United States District Court, W.D. Tennessee, Eastern Division
ORDER DISMISSING COMPLAINT, GRANTING LEAVE TO AMEND
AND DENYING MOTIONS TO APPOINT COUNSEL (ECF Nos. 18 &
D. TODD UNITED STATES DISTRICT JUDGE
March 4, 2019, Plaintiff Anthony Turner Johnson, who
currently is incarcerated at the Trousdale Turner
Correctional Center in Hartsville, Tennessee, filed a pro
se complaint pursuant to 42 U.S.C. § 1983. (ECF No.
1.) Johnson's complaint addresses alleged conditions at
the Madison County Criminal Justice Complex (CJC) in Jackson,
Tennessee, where Johnson previously was confined.
(Id. at PageID 2.) After Johnson submitted the
necessary financial documents, the Court issued an order
granting leave to proceed in forma pauperis and
assessing the civil filing fee pursuant to the Prison
Litigation Reform Act (PLRA), 28 U.S.C. §§
1915(a)-(b). (ECF No. 6.) On June 28, 2019, Johnson submitted
an amended complaint listing several additional Defendants.
(ECF No. 13.) The Clerk shall record the Defendants as
Madison County; Nurses Kayla, Sarah, and Rita; Corrections
Officers (C/O) First Name Unknown (FNU) Carter, B. Giovanni,
and FNU Blurton; Sergeants FNU Brown and FNU Gilly; and
Lieutenant FNU Balderama.
alleges the CJC is unsanitary and that inmates are threatened
and harassed when they try to voice their concern about the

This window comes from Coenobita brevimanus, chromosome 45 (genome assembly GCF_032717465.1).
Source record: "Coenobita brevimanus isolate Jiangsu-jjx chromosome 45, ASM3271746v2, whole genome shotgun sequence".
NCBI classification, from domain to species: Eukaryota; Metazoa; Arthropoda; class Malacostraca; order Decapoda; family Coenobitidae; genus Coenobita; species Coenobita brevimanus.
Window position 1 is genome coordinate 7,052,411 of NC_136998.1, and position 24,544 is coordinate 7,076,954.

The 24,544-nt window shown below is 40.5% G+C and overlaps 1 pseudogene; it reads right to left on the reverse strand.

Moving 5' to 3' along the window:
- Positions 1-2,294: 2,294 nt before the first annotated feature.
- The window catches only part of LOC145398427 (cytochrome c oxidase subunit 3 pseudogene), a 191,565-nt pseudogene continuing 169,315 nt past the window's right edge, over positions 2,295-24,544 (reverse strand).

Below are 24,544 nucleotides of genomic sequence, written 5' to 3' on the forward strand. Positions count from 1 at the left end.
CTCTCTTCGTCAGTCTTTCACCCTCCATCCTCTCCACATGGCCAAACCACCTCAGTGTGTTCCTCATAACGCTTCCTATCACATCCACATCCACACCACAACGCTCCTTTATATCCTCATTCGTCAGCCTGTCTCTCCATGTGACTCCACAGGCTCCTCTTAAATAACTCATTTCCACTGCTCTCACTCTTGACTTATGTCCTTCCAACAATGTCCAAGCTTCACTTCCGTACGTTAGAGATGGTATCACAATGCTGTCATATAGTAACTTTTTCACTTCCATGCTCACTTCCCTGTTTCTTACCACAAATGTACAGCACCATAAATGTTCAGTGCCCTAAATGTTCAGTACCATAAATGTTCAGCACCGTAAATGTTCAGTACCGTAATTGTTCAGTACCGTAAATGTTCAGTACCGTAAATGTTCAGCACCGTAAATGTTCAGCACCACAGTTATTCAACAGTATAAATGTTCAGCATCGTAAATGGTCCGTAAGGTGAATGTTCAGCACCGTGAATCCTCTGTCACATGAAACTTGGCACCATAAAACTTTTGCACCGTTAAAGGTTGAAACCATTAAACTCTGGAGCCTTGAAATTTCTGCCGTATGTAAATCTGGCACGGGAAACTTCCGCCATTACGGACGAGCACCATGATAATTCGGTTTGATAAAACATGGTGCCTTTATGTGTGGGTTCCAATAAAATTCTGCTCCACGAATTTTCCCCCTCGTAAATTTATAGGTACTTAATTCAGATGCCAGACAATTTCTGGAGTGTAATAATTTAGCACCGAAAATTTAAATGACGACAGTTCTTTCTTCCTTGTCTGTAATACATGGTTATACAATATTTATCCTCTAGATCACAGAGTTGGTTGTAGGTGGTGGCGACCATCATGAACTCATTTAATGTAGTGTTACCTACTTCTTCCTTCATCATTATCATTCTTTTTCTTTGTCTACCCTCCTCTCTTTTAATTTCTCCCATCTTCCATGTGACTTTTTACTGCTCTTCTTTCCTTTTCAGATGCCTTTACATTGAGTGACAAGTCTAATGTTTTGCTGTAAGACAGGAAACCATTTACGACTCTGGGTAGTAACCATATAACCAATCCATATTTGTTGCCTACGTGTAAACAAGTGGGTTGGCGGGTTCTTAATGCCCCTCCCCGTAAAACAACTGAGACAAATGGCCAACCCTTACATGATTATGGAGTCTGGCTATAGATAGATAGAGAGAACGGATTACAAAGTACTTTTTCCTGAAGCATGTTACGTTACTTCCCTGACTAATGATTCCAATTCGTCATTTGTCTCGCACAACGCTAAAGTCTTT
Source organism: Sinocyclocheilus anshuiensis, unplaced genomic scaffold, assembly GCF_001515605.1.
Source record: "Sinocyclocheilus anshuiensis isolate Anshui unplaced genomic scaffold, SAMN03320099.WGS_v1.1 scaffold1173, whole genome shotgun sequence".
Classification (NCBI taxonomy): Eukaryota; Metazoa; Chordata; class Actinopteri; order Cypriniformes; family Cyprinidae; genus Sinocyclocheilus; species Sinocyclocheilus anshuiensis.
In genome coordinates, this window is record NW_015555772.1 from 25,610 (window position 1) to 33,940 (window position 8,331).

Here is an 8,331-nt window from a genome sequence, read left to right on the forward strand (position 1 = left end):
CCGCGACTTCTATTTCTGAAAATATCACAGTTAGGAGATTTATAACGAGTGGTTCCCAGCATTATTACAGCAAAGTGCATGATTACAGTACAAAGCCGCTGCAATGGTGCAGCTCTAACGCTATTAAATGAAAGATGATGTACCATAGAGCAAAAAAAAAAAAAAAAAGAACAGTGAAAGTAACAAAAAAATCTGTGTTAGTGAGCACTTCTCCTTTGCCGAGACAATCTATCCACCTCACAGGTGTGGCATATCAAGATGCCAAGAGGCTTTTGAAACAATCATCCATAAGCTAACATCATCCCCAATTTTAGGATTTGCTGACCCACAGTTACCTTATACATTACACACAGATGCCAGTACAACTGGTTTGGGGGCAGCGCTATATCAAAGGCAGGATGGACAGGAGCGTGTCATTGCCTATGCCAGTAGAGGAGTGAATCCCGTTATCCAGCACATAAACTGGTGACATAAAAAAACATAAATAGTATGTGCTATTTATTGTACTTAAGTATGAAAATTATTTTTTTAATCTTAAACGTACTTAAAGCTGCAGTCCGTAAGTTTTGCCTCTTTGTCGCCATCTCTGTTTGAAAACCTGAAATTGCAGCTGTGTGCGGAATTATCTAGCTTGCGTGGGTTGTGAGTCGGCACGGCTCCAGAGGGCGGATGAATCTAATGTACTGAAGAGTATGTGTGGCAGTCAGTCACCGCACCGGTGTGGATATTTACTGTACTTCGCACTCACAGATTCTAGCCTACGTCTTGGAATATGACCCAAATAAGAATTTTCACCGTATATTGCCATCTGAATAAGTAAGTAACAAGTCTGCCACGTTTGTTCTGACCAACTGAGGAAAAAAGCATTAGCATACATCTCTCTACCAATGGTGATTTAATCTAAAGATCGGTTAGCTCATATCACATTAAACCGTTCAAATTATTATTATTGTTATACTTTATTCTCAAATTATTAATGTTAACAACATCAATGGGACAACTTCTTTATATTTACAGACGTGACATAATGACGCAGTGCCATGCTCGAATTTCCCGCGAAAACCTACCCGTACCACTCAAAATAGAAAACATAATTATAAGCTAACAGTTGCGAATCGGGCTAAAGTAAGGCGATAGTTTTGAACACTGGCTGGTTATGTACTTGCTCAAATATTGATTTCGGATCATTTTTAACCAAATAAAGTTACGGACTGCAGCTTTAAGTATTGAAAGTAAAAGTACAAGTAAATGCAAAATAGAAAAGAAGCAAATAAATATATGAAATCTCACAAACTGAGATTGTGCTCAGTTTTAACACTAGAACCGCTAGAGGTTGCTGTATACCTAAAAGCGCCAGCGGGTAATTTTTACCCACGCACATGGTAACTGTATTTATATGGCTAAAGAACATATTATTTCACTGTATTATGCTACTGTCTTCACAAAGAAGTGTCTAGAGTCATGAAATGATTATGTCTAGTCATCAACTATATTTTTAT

conditions. (ECF No. 1 at PageID 2.) Unnamed captains,
sergeants, and lieutenants allegedly denied the inmates mat
covers to avoid contact with mold. (Id.) He asserts
the CJC is overcrowded and infested with spiders, and the
toilets leak. (Id. at PageID 3.) Unspecified CJC
employees allegedly withheld important mail from inmates and
denied others free exercise of their religion. (Id.)
Johnson alleges he was forced to become a vegetarian because
the CJC would not provide him Kosher meats. (Id.)
The mold in the CJC caused asthma flare ups and skin rashes
and bumps on some inmates. (Id. at PageID 4.) The
CJC allegedly told inmates to follow certain cleaning
policies but did not provide cleaning products.
(Id.) Gnats allegedly contaminated inmates'
food, causing inmates to contract Hepatitis A. (Id.)
Trustee inmates did not wash their hands after handling mops
and buckets and before serving food. (Id.) Food and
drink sometimes contained paint chips or hair, which sickened
inmates, but many did not receive medical care. (Id.
at PageID 4-5.)
amended complaint, Johnson names several individuals
allegedly responsible for the many violations. (ECF No. 13.)
He alleges that COs Blurton, Giovanni, and Carter told
trustee inmates to hand out food wearing the same gloves worn
when handling cleaning supplies. (Id. at PageID 53.)
These officers would then serve inmates through food flaps
coated in chipping paint that could fall into food and
drinks. (Id.) Defendants Gilly, Brown, and Balderama
allegedly placed inmates with tuberculosis in open population
with other inmates. (Id.) Balderama also
overpopulated rooms with three to four inmates, even though
the cells are designed for only two. (Id.)
Inmates' sick-call requests were allegedly
“neglected” by Nurses Kayla and Sarah.
(Id.) Defendant Carter did not call for maintenance
when the toilets were not working. (Id.) On one
three-day occasion, Balderama locked down the facility and
denied inmates an hour of recreation, a shower, and phone
calls. (Id. at PageID 54.) For another three-week
period, inmates had to eat cold meals. (Id.) Johnson
also alleges that he developed tuberculosis because of
inadequate medical care at the CJC. (Id.) Although
he tested negative while at the CJC, he was retested after